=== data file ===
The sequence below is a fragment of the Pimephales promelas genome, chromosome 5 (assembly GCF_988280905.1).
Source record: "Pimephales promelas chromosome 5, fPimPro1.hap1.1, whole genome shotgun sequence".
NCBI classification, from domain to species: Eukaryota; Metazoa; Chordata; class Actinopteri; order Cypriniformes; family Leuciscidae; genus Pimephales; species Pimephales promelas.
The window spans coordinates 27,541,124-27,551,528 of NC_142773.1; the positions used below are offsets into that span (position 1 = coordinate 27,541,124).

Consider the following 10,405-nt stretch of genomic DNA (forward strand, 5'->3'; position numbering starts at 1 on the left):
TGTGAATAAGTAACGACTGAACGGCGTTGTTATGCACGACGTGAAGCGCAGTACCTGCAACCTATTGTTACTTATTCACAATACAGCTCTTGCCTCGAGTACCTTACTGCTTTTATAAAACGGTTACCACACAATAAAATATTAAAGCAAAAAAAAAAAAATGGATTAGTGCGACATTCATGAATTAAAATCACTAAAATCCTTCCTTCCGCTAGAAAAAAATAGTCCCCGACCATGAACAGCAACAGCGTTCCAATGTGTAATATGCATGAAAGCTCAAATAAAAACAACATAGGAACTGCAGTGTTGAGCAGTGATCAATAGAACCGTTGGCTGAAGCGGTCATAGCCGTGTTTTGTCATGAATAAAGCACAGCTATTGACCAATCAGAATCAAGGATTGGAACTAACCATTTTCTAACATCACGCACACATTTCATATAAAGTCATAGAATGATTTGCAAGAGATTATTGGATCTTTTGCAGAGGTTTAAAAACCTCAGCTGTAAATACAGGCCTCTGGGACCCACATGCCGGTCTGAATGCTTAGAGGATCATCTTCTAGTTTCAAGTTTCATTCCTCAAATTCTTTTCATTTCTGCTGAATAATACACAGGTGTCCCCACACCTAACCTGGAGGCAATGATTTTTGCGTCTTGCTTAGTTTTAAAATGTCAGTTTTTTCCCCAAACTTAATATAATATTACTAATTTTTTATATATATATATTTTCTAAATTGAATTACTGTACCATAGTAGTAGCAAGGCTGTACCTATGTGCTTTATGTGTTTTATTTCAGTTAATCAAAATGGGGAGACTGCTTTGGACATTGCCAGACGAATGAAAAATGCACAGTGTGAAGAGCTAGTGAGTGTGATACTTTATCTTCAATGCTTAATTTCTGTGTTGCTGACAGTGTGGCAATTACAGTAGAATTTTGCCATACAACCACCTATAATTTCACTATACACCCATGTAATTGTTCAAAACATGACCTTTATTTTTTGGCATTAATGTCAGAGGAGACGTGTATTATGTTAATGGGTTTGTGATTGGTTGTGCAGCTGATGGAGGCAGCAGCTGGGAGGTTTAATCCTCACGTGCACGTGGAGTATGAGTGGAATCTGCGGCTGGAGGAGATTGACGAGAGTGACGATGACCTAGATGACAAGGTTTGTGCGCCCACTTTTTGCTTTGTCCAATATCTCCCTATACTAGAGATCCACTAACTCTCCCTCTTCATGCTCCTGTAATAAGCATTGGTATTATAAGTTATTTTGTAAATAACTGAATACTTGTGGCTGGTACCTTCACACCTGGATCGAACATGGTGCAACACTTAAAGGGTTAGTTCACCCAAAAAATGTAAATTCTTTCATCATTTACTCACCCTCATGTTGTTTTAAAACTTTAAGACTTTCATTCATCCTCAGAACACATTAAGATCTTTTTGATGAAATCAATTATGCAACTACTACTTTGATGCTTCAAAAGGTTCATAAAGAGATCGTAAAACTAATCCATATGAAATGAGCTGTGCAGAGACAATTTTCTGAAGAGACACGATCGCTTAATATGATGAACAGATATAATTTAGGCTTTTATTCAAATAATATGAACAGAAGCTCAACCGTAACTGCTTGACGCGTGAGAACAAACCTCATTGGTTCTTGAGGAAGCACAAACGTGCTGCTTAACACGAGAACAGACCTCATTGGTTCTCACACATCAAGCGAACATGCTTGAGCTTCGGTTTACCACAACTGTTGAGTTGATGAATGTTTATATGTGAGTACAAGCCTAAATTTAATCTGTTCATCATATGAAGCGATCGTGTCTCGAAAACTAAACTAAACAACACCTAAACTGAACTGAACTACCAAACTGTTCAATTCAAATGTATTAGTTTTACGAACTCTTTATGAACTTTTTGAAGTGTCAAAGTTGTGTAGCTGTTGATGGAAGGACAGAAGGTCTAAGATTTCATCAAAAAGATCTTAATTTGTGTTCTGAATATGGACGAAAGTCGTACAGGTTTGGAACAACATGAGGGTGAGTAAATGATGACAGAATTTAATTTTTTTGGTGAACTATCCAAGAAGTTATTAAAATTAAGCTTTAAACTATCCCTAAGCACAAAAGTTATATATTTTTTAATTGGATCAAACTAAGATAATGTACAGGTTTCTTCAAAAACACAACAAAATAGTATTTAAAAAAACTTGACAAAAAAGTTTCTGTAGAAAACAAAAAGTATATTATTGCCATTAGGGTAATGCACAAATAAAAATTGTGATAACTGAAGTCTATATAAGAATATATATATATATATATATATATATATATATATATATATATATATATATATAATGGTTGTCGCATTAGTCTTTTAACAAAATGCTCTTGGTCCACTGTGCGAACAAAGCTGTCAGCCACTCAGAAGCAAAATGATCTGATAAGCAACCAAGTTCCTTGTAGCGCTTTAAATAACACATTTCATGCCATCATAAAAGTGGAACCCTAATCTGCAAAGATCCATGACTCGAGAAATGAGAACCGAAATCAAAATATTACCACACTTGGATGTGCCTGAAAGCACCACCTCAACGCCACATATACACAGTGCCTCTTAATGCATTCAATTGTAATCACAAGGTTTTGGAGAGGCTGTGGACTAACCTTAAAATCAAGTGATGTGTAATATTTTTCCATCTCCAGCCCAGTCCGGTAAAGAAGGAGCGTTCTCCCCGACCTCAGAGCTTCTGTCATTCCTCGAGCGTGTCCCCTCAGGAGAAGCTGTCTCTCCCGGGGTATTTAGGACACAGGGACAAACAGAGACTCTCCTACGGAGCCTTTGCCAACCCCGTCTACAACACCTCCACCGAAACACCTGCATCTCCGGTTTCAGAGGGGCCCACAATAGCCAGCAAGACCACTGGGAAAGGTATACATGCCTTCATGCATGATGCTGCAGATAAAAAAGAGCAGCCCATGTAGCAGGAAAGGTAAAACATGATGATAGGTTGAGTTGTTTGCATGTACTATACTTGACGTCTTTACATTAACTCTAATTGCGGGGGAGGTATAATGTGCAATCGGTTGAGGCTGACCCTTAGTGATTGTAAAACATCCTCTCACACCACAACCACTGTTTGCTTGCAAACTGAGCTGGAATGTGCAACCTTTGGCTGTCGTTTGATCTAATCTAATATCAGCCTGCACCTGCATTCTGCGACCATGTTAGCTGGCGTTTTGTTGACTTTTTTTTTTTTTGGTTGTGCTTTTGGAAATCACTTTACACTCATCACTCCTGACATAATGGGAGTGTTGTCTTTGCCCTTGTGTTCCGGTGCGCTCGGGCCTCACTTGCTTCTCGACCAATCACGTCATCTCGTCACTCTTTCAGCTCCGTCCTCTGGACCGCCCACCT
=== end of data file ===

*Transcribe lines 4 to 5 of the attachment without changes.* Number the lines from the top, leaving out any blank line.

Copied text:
The window spans coordinates 27,541,124-27,551,528 of NC_142773.1; the positions used below are offsets into that span (position 1 = coordinate 27,541,124).

Consider the following 10,405-nt stretch of genomic DNA (forward strand, 5'->3'; position numbering starts at 1 on the left):